If you want to truly understand this then try to get beyond the egotistical ruse of being an observer. Get something that is flat and of matte appearance in a neutral tone (like green or brown) with no texture of color, hue or surface to distract you that is large enough to fill your vision. Stare at this surface at reading distance until you can come to grips with the fact that what you are looking at is not there but rather is a state in your brain. While your mind is processing data about an object, the object is content in the process but if you have negated everything about the functional role of the object (in this case the one at which you are staring) then it should reduce to pure experience. It is at that point that you should be able to realize experience is a state of your being. You are trying to make the leap from being an observer into being an experience. Being an observer is a relationship that overlays reality. Experience is not a relationship. It is a state. This is worth doing to understand what consciousness is from the bottom up. If you have already understood logically how our conscious world is constructed then your mind should be able to lead you to this jumping off point. The mind is process and cannot be experience nor can it make the last step to realizing experience but it can take you (you are the mind) there and abandon you for the moment that you need to realize experience for itself free of being an image in the mind. We can understand what we are.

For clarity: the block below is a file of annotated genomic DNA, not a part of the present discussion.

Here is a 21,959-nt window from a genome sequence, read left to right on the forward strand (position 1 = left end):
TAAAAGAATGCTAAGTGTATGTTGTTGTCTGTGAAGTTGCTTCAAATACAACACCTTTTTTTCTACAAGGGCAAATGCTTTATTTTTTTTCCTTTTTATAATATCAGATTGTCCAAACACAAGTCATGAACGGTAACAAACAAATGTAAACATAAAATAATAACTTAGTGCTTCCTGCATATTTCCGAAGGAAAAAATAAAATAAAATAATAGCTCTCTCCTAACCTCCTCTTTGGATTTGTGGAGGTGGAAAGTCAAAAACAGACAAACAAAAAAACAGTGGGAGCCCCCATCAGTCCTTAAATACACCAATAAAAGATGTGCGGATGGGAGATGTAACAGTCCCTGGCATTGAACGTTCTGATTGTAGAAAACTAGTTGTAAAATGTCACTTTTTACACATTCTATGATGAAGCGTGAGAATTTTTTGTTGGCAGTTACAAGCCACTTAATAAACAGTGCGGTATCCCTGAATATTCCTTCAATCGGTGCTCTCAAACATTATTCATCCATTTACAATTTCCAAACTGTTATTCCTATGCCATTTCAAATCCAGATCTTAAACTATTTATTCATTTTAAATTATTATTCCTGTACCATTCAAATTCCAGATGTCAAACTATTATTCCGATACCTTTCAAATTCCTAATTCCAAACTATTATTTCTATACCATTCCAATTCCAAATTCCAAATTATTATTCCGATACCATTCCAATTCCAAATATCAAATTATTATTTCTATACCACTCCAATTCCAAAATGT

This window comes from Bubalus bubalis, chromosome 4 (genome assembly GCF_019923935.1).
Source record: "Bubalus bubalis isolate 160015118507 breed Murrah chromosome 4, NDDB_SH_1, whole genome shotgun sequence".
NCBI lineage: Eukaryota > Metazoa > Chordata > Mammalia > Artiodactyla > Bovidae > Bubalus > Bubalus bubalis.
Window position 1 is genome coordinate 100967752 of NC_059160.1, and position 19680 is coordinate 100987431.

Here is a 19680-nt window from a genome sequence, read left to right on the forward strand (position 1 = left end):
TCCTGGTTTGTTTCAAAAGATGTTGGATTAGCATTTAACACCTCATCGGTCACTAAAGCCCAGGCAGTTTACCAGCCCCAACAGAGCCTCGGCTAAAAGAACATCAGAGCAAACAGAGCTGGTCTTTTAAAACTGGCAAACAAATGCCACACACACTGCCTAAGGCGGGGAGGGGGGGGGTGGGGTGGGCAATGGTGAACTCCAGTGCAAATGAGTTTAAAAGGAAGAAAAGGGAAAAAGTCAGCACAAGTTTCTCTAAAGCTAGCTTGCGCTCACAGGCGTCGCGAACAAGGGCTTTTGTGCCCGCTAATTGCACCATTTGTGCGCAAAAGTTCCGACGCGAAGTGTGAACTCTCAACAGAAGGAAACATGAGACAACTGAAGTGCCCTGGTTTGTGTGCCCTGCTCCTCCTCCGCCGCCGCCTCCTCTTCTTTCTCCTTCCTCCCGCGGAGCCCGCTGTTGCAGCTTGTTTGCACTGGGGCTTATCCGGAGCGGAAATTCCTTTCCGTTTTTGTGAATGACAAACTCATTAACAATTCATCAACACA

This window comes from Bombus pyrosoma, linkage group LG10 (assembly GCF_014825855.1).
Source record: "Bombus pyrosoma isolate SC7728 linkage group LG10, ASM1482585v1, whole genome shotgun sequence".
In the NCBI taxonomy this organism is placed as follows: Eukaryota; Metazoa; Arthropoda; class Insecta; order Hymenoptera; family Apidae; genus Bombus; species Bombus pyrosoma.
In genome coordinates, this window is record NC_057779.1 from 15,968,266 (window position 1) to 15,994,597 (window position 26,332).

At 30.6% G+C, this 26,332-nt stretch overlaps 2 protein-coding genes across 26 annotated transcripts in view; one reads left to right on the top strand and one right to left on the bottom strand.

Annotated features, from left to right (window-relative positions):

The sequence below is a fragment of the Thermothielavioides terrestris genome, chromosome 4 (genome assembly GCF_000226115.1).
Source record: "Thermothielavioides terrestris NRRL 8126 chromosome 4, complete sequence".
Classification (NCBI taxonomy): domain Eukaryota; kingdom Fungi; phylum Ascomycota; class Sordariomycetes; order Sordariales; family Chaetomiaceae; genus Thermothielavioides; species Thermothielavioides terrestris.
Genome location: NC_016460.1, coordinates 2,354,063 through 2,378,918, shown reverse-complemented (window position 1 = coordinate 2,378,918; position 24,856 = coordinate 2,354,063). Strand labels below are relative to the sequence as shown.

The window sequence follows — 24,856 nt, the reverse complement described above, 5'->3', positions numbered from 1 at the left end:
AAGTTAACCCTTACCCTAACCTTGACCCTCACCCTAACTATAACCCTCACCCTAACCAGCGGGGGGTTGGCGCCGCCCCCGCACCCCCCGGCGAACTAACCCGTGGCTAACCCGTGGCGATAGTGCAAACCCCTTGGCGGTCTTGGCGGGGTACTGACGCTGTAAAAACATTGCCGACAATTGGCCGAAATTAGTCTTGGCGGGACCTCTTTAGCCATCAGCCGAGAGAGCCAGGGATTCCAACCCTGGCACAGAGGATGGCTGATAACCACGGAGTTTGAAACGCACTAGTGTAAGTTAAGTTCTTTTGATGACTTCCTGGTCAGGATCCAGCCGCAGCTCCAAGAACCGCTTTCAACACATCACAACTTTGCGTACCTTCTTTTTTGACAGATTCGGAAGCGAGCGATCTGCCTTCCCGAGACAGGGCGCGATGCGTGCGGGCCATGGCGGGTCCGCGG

Experience is all that there is that is real in our world. It is the media on which the mind formulates consciousness. Conscious images are formed in experiential states. The forms are a Map that represents the external environment. Everything that we consider to be the world is only our own mind’s analogy for the world. We experience the world because of this process and the world we experience is this process. It is an information process. We do not experience real things. Things only exist for us as the shapes of experiential states even if they are a tiger leaping at us or the arms of our lover. Consider the fact that this is the only world you have ever known. You haven’t been able to compare it to the real world. That possibility simply doesn’t exist because the world you know would not exist if it were not for intangible information processing being carried on a physical substrate within your skull.